Wouldn’t it be nice if you could be picky about who serves in your ministry? It would wouldn’t it because then you would guarantee yourself a team of committed, hard working individuals motivating and encouraging you in your ministry. But that doesn’t happen, sometimes we get parents who just want to spy on their kids, we get college students who want to be worshipped, we get some old guy who wants to teach them youngsters a lesson.
Why does that happen? Is it because we find ourselves just looking for warm bodies? Finding the right ministers is a problem every youth ministry faces. But, it feels so random, it feels as if some ministries are lucky and blessed, while others…well, they just get the bottom of the barrel. So how do you get Grade A ministers?
Lay Out Your Expectations
Put them out there. Let your ministry leaders know and make sure your expectations are:
- Clear – Put them in a convenant, contract or agreement…just write them down. Make them a part of your application process. It might seem like an obstacle, but what it really does is give them a clear first step. What this shows is how accountability and clear vision are a value.
- Fair – Most of us full time youth ministers forget that our volunteers have jobs and families of their own. I want to make sure that my leaders feel as if they can meet my expectations. When they can’t it’s probably because we send messages that they have to have 100% attendance, they can never fail, they have to pick us over family. Not only is that not true, but that’s not healthy. Ministers need expectations that motivate them, not make them feel guilt.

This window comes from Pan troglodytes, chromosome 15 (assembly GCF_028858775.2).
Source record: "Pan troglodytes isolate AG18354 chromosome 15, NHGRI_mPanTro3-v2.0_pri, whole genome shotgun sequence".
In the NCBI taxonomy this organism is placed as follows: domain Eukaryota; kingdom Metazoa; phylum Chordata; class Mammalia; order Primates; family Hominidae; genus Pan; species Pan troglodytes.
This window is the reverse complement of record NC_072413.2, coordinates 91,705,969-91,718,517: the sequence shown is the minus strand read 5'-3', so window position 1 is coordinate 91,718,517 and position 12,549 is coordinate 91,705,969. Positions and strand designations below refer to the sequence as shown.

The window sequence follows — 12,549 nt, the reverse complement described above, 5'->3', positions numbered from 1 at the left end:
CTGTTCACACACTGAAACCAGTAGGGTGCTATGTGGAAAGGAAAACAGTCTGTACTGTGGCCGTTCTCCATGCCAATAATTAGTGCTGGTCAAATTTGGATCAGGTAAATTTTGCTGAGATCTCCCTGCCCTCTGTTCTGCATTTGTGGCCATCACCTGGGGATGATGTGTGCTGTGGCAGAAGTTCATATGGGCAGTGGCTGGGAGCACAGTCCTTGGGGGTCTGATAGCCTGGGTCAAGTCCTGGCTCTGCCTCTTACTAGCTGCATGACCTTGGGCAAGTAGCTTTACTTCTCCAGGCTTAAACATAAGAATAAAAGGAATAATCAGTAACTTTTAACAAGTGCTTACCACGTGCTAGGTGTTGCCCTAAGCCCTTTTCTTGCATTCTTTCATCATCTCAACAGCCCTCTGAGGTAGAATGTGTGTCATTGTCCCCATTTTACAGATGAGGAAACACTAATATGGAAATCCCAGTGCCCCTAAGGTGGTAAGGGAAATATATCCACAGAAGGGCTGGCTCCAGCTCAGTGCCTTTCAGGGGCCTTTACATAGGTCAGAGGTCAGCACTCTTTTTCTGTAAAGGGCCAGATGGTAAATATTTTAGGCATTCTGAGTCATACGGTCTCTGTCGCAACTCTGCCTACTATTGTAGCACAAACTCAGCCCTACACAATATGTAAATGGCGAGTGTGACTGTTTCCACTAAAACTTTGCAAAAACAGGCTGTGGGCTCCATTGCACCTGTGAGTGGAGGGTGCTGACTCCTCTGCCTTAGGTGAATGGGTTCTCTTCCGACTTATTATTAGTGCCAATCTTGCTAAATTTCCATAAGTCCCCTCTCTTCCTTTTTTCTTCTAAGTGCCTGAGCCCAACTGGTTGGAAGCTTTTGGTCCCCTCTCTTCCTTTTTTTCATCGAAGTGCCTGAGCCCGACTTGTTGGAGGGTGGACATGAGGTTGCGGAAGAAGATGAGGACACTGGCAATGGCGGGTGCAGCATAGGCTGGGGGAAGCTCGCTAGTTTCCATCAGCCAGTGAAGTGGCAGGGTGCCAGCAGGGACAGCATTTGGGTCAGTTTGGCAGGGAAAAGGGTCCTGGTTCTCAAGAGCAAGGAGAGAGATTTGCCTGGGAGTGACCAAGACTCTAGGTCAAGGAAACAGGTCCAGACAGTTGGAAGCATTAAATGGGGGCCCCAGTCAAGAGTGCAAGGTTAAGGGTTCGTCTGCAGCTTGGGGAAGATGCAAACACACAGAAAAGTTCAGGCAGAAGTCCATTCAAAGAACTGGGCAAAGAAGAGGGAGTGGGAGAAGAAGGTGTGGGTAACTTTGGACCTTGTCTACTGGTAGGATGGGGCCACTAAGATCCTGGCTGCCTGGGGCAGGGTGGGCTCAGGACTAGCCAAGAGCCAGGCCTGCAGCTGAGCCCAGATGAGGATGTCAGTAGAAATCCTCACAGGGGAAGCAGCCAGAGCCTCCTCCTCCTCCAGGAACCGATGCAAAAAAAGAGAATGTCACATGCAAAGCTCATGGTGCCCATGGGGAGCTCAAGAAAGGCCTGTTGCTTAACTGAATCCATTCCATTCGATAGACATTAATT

- Filled With Grace – Embrace failure. When you embrace failure you embrace growth. Let your leaders know that there will be times they fail, and that’s okay (as long as there are no moral implications). We want them to take risks because it creates an outside the box thinking.
- Connected To Growth – You shouldn’t expect your ministers to just serve, you should expect them to grow. They need to grow as youth ministers and as disciples of Christ. You need to set a standard for learning, whether that’s handing them books, sending them to websites or bringing them to conferences. People are going to be attracted to an environment where growth is a value.
I’m not perfect in this, in fact I had someone call me out on this recently. It gives us an advantage to create and communicate expectations because it can prevent headaches when dealing with a volunteer who doesn’t perform in the way we desire. But you might disagree what an expectation should have because different people have different expectations because they are based on how our ministries are set-up. So I would like to get a conversation started on how people set-up and share their expectations.
What are the expectations that you create for your ministry and why?
How do you communicate these expectations to your ministers? (i.e. covenant, trainings)